Anaphylaxis was the focus of this year’s World Allergy Week 2021 (13-19 June 2021).
To raise community awareness, allergy experts from around the world provided insight into the common mistakes people can make when responding to a severe allergic reaction. Australia’s National Allergy Strategy issued a media release highlighting the three most common mistakes:
1. Assuming it is not a severe allergic reaction because there is no skin rash or facial swelling
Many people assume that a person can’t be having a severe allergic reaction if they don’t have a skin rash or swelling, but one in six people will have no skin symptoms at all. “In fact, skin symptoms tend to be a mild to moderate allergic symptom," says Prof Michaela Lucas, President of the Australasian Society of Clinical Immunology and Allergy (ASCIA) and clinical immunology/allergy specialist.
“While it is important to be alert to those symptoms, do not ignore more serious symptoms just because there is no rash, particularly if there has been known exposure to an allergen. Breathing difficulties, tongue or throat swelling, dizziness, or collapse, are all possible symptoms of anaphylaxis and require immediate attention. ASCIA Action Plans and First Aid Plans for Anaphylaxis provide excellent guidance on what to do in an emergency.”
2. Delaying the administration of adrenaline (epinephrine)
Many people still believe that taking an antihistamine will prevent a mild to moderate allergic reaction from progressing to anaphylaxis, says Maria Said, Co-chair of the National Allergy Strategy and CEO of Allergy & Anaphylaxis Australia (A&AA). “This is not the case,” she says. “Antihistamines do not treat the symptoms that affect breathing and blood pressure. Adrenaline is the first line treatment for anaphylaxis - a delay in giving adrenaline can cost a person’s life.”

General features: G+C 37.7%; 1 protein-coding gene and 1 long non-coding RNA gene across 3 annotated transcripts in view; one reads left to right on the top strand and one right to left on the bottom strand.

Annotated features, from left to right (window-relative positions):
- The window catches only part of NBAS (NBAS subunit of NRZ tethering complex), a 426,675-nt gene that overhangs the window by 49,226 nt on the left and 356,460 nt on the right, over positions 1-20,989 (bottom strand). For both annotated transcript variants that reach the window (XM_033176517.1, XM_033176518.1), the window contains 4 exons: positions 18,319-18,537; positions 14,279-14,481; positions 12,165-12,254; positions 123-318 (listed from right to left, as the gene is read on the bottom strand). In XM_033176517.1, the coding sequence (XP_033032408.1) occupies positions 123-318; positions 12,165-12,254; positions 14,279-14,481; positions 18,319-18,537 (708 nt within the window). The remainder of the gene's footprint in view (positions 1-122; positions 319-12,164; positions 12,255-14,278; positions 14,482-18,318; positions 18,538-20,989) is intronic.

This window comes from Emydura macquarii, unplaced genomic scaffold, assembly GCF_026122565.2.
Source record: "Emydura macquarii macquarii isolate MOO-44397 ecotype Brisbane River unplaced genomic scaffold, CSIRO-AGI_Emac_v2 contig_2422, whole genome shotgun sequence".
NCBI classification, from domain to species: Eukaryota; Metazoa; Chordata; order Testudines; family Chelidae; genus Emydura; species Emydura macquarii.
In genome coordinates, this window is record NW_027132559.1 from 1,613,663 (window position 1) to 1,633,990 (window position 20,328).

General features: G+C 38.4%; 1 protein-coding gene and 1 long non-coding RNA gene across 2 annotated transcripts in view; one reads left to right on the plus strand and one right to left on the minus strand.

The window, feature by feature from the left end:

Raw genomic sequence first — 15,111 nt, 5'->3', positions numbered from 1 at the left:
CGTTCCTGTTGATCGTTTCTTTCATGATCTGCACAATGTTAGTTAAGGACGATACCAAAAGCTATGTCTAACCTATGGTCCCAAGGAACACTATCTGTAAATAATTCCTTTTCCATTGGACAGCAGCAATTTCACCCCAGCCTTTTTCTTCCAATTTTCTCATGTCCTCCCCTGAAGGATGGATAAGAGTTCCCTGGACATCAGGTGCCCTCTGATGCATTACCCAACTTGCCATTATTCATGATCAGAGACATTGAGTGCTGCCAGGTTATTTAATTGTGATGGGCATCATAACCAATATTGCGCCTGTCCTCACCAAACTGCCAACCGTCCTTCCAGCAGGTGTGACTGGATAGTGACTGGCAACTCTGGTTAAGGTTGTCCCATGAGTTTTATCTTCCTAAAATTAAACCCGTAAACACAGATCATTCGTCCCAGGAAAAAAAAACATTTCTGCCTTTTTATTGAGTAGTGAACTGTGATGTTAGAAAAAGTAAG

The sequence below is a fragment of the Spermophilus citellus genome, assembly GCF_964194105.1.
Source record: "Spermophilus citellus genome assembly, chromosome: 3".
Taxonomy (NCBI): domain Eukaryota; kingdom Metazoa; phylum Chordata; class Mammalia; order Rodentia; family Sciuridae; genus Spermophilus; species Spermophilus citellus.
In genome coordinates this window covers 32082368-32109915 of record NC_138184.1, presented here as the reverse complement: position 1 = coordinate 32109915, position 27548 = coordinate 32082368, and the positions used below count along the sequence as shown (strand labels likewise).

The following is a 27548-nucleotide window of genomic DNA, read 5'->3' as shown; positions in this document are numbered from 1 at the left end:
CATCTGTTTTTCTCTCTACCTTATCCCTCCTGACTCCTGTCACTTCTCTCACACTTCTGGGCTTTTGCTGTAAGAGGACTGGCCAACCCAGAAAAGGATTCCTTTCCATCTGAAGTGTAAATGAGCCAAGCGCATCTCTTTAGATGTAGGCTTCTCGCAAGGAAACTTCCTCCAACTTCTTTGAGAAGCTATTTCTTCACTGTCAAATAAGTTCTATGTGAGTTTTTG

“If in doubt, always give an adrenaline autoinjector, such as EpiPenâ.”
3. Allowing the person to walk (even to or from an ambulance) after having adrenaline
Anaphylaxis always requires a trip to an emergency department, even if a person appears to have recovered, as they need to be carefully monitored, says Associate Professor Kirsten Perrett, paediatric clinical allergy specialist and Chief Investigator of the Centre for Food & Allergy Research (CFAR). “A common mistake is allowing a person to walk, even to an ambulance, or even worse, drive themselves.”
“This is incredibly dangerous because of the impact of anaphylaxis on blood pressure. Walking or standing can take blood away from the heart which could impede resuscitation if required. That is why it is always important to lay a person flat, or allow them to sit with their legs outstretched if they are having trouble breathing, but not to walk or stand – this could save their life.”
The full media release can be seen here:
16 July 2021